A term conversion rider allows a policyowner to convert his or her term life insurance policy into a permanent policy without having to go through underwriting or proving insurability again.  This rider is oftentimes automatically included for free on most term policies – bonus!  Just because there is a term conversion rider attached to the policy, does not mean you are required to convert later on down the road.  It’s just there as an option if you choose to take advantage of it.

The Benefits of a Term Conversion Rider

Most of the time a simple term life insurance policy is all people need.  As you’re paying off your mortgage, raising your children, and saving for retirement, your income is vital to your loved ones.  A term policy will protect your income during those ever-so-important years.  However, life is anything but static.  You may decide later on that you want life insurance coverage for a longer time period or indefinitely.  This is when a term conversion rider really becomes handy.

With a term conversion rider,

  1. You maintain the original health rating from the term policy when you convert, even if you have health issues or become uninsurable.
  2. You can decide when and how much of the coverage to convert (as long as it’s before the conversion expiration date.)
  3. You can start building cash value with the new permanent policy.
  4. You can opt to have life insurance coverage for your entire lifetime.

How a Term Conversion Rider Works

Each term conversion rider has an expiration date.  This expiration date varies by company and product.  The policyowner has until this expiration date to convert his or her term policy into a permanent policy without needing to go through underwriting.  It’s important to note, however, that your age will be considered.  So, if you purchased the term policy at age 30 and later on decide to convert, your premiums will be based on your current age, not age 30.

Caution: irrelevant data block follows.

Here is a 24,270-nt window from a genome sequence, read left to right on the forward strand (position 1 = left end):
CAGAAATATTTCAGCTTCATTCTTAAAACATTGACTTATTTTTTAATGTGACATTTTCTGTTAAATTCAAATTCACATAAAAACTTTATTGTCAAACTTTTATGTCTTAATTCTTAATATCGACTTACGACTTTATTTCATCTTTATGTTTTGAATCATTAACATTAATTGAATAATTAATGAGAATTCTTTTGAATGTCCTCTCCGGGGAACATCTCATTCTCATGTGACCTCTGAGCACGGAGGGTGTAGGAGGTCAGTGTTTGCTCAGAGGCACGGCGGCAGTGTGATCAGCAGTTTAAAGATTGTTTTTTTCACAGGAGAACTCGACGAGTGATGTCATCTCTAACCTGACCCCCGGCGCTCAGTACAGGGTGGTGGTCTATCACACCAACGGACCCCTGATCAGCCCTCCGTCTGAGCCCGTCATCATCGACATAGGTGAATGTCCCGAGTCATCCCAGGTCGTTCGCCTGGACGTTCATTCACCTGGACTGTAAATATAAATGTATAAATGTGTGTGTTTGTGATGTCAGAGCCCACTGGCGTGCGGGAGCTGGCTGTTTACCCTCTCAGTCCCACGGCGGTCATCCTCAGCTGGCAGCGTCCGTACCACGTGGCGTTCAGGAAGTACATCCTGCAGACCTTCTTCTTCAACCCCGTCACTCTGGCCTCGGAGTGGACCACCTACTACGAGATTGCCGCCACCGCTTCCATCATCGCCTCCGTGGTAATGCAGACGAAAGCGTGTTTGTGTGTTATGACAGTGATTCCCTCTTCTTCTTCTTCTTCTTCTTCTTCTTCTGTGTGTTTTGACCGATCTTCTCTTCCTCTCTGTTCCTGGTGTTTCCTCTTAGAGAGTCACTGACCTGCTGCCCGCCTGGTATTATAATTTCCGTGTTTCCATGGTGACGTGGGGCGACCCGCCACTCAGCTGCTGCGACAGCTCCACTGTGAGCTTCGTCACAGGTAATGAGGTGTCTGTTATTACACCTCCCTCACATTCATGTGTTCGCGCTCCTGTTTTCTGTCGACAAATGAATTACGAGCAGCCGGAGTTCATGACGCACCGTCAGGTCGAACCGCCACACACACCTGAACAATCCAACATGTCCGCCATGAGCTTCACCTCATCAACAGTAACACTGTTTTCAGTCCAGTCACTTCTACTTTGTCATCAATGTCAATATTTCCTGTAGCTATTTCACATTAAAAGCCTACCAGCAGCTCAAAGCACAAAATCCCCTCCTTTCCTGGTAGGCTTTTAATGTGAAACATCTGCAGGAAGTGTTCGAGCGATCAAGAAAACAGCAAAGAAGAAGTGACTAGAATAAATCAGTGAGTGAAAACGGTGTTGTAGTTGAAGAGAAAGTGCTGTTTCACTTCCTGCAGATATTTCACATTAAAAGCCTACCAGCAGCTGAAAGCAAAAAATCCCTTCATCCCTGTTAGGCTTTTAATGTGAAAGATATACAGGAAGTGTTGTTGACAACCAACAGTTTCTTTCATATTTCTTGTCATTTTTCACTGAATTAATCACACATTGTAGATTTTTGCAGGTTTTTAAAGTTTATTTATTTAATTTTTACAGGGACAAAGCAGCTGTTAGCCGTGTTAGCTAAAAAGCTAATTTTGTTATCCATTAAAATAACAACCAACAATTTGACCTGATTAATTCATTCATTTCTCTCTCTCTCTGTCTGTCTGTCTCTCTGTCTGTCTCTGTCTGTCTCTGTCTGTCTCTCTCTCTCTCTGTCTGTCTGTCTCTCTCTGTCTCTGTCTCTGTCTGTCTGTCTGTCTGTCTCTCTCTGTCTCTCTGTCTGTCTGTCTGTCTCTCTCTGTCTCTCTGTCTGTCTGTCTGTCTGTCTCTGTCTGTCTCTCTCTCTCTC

It’s also important to note that some carriers allow partial conversions.  Instead of converting the entire term coverage amount into a permanent policy, you can just convert a portion of it.  For example, if you have a $500,000 term policy, some carriers will allow you to just convert $50,000 of it into a permanent plan.  This will leave you with two separate life insurance policies: one $450,000 term policy and a $50,000 permanent policy.  Some insurance companies require you to retain the term policy at a minimum amount, however.  For example, if Insurance Company 123 requires you to retain $250,000 on your term policy after you convert, someone with a $275,000 term policy would not be able to convert $50,000 into a permanent plan because that would leave their original term policy short of the minimum coverage.

Many carriers give you the option to convert different amounts at different times.  This can help offset the costs of moving from term to permanent insurance.  If you only convert a partial amount, your new term policy premiums then reflect whatever coverage amount is left on your term policy.  For example, if you were paying $20 per month for a $500,000 term insurance policy and then you decide to convert $250,000 to a permanent policy, your term premiums will then drop to $13 per month, which is the cost of having a $250,000 policy.